Sir James Dyson expects no Brexit deal
Leave campaigner Sir James Dyson expects the UK to leave the EU with no deal, and trade to default to World Trade Organization rules and tariffs.
Sir James, who founded the engineering firm Dyson, told the BBC such an arrangement would "hurt the Europeans more than the British".
However, former Bank of England chief Lord King said he was "not impressed" with preparations for failed talks.
It is "very important" the UK has a fall-back position, he said.
"I don't think the negotiations are going in the way that we might hope," he told the BBC's Newsnight programme.
"I think you need a separate team that is responsible for ensuring that if negotiations do break down... then we are capable of saying if you don't want an agreement, we are capable of leaving and trading with you under, for example, WTO terms. It's not a first preference, but we can do it."
'No single market'
Sir James told the BBC's Today programme that Dyson, which became famous through its innovative vacuum cleaners, already pays the WTO tariff into Europe "and it hasn't hurt us at all - we're one of the fastest growing companies in Europe".
He said UK business did not need a transitional period to separate from the European single market, saying he thought the term "single market" was "quite wrong".
"It's a series of different markets with different languages, with different marketing required and different laws.... it's actually a very highly complex and broken up market," he said.
Sir James added that "business is about uncertainty".
"There's always uncertainty in business, about exchange rates, conditions in markets, natural disasters...
"I think uncertainty is an opportunity, and the opportunity here is actually that the rest of the world is growing at a far greater rate than Europe, so the opportunity is to export to the rest of the world and to capitalise on that," he said.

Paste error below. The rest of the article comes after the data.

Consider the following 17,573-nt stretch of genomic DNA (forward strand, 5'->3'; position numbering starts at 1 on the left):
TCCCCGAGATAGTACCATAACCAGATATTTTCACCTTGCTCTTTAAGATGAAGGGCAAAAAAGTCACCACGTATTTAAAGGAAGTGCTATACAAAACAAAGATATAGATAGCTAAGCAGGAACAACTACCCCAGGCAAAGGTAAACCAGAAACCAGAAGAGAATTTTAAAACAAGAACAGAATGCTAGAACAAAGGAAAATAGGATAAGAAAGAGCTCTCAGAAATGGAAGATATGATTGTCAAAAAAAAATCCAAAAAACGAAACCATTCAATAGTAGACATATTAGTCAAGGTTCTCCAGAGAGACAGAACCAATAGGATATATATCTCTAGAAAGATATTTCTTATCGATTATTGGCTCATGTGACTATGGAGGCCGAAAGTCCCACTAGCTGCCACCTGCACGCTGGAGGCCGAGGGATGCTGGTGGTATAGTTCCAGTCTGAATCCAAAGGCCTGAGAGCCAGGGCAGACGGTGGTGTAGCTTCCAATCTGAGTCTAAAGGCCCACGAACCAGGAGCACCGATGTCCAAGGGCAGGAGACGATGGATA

However, the chairman of the John Lewis Partnership, Sir Charlie Mayfield, told the Today programme that the pound and business confidence had been hit by the Brexit vote.
"We should be under no illusions, Brexit is having an effect on the economy, no question. It's the same for everybody, and the main effects are sterling and confidence.
"Uncertainty is one of the consequences of this, and of course businesses never like uncertainty, because it makes it hard to plan for the future.
He called for "a serious parliamentary debate, to figure out what kind of Brexit we're going to have in the best interests of the country and the economy."
Sir James' comments came as 33 undergraduates began studying at the Dyson Institute of Engineering and Technology.
The student engineers have begun a four-year degree, during which they will be mentored by Dyson's scientists and engineers who will teach alongside academics from Warwick University.
Universities Minister Jo Johnson challenged Sir James 18 months ago to help train engineers in the UK.
Sir James said: "It is a great opportunity, and I think a great step forward in the way that higher education is provided.
"We're paying these people, they're getting about 40 days a year more academic time than you'd get at university, plus the fact that they're working with some of the best scientists and engineers in the world."